The long prakaram surrounds the great temple (500 feet/250 feet), and the walls surrounding the prakaram again go back to Raja Raja Cholan's period. The walls house long pillared corridors, which abound in murals, Shiva Lingams and Nandis. The Periya Nayaki temple within the temple is a later addition from the Pandya period, and so is the Subramanyar Temple sung later by the Saint poet Arunagirinathar.

Incidents from the lives of the Nayanmars, several of the 108 Bharata Natyam Dance postures, manifestations of Shiva (Aadalvallaan - Nataraja, Tripurantaka, Dakshinamurthi etc.) are depicted in sculptured panels or in exquisite Chola murals. Both the interior, and the exterior walls of the temple, are replete with images of the kind described above.

The sanctum, the ardhamandapam, the mukhamandapam and the Mahamandapam, although distinct, form a composite unit with an imposing appearance that awes visitors, forcing one to wonder how such timeless architectural feat was executed about a 1000 years ago. Entrances to the Mandapams and the towered entrances to the Prakarams are majestic. The grandeur of the architecture and the sculptural finesse speaks volumes of the skills of the Imperial Cholas.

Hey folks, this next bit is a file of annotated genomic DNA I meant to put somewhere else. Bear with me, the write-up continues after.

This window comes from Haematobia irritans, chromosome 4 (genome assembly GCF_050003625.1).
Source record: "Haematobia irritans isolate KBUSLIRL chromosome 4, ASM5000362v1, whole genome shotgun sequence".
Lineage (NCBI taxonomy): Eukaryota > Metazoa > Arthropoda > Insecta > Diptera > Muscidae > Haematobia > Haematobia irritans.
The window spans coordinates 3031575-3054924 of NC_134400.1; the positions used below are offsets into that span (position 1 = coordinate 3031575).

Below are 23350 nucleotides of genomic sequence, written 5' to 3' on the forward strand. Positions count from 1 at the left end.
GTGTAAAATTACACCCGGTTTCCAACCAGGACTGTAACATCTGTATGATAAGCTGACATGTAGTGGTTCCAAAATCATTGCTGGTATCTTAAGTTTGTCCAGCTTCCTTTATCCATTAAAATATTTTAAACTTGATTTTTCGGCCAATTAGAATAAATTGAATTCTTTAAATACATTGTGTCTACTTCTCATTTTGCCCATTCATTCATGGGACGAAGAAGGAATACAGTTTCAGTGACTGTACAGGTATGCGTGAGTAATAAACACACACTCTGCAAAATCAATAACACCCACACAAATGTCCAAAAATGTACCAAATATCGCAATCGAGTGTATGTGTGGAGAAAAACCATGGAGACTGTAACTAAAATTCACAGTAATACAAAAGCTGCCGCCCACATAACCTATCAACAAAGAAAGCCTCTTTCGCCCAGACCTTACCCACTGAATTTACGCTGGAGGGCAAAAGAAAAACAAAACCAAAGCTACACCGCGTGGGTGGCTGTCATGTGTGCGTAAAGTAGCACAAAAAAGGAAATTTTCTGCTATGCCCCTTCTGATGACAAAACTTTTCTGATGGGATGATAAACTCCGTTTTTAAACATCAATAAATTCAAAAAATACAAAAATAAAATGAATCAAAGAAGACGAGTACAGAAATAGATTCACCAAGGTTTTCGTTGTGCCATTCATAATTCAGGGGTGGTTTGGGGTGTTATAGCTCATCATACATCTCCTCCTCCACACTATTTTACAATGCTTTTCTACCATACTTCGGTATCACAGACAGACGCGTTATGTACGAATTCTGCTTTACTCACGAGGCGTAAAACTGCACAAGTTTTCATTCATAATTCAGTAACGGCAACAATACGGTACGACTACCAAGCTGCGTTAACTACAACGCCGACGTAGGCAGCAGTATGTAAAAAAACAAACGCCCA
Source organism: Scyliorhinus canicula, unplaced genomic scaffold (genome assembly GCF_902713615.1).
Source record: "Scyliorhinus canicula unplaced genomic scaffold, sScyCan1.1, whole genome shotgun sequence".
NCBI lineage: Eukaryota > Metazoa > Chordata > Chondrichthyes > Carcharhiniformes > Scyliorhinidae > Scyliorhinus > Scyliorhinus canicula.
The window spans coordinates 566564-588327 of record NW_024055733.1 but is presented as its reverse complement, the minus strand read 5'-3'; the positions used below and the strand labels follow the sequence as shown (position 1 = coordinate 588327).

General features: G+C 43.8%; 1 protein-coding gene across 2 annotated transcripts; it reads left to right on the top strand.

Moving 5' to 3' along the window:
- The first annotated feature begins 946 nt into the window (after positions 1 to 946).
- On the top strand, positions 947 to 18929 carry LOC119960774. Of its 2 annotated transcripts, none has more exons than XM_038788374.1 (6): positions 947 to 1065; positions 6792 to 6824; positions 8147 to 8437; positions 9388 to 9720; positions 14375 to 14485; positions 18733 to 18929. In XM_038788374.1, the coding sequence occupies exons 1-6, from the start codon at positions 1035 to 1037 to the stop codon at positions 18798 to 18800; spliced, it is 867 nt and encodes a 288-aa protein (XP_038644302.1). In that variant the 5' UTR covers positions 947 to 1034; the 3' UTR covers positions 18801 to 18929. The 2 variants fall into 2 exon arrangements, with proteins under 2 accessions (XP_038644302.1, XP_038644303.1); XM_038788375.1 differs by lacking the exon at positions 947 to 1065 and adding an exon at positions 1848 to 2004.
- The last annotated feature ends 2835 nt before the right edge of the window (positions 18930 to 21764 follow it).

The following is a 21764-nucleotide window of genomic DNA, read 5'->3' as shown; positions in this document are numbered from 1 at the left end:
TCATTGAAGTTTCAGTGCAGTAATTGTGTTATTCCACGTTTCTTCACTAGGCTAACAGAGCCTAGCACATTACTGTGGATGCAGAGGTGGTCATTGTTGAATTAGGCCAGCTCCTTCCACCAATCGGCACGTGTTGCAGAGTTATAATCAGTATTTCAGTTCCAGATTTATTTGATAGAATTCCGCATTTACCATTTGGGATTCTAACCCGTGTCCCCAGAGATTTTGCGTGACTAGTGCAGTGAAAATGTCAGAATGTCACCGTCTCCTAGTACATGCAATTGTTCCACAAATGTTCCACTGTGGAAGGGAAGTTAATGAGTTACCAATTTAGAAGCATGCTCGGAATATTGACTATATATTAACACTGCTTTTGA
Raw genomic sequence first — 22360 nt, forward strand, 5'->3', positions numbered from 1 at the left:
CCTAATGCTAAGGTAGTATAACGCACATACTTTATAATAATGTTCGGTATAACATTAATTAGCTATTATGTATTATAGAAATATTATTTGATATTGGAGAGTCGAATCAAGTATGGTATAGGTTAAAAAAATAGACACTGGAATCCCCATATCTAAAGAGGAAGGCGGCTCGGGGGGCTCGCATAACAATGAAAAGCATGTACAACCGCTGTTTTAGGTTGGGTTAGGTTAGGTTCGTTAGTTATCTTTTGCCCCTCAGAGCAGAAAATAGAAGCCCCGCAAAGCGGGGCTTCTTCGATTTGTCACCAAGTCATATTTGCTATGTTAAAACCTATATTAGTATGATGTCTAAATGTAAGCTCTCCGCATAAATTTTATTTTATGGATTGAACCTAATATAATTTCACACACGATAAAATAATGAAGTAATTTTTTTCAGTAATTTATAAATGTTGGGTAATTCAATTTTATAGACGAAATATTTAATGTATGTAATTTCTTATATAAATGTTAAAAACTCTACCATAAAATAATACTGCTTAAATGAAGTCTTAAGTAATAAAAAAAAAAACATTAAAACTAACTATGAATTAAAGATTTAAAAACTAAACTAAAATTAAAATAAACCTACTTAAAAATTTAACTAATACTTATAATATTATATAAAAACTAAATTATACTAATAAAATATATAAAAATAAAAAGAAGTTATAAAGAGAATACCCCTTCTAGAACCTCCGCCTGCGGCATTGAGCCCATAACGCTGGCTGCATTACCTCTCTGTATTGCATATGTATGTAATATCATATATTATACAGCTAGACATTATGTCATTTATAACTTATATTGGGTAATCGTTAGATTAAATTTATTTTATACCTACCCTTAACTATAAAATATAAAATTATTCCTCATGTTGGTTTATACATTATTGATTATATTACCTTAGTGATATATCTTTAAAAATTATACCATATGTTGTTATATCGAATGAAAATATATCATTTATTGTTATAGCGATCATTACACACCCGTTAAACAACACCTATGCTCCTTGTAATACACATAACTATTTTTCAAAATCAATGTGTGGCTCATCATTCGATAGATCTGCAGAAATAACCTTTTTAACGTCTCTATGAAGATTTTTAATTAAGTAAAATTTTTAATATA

Inscriptions refer to Shiva as Dakshina Meru Vitankar and Aadavallan. The Nandi, which dates back to the Nayak period, is housed in its own mandapam and it matches up to the grandeur and size of the temple. It is a monolithic Nandi weighing about 25 tonnes, and is about 12 feet high and 20 feet long.

Saturday, September 25, 2010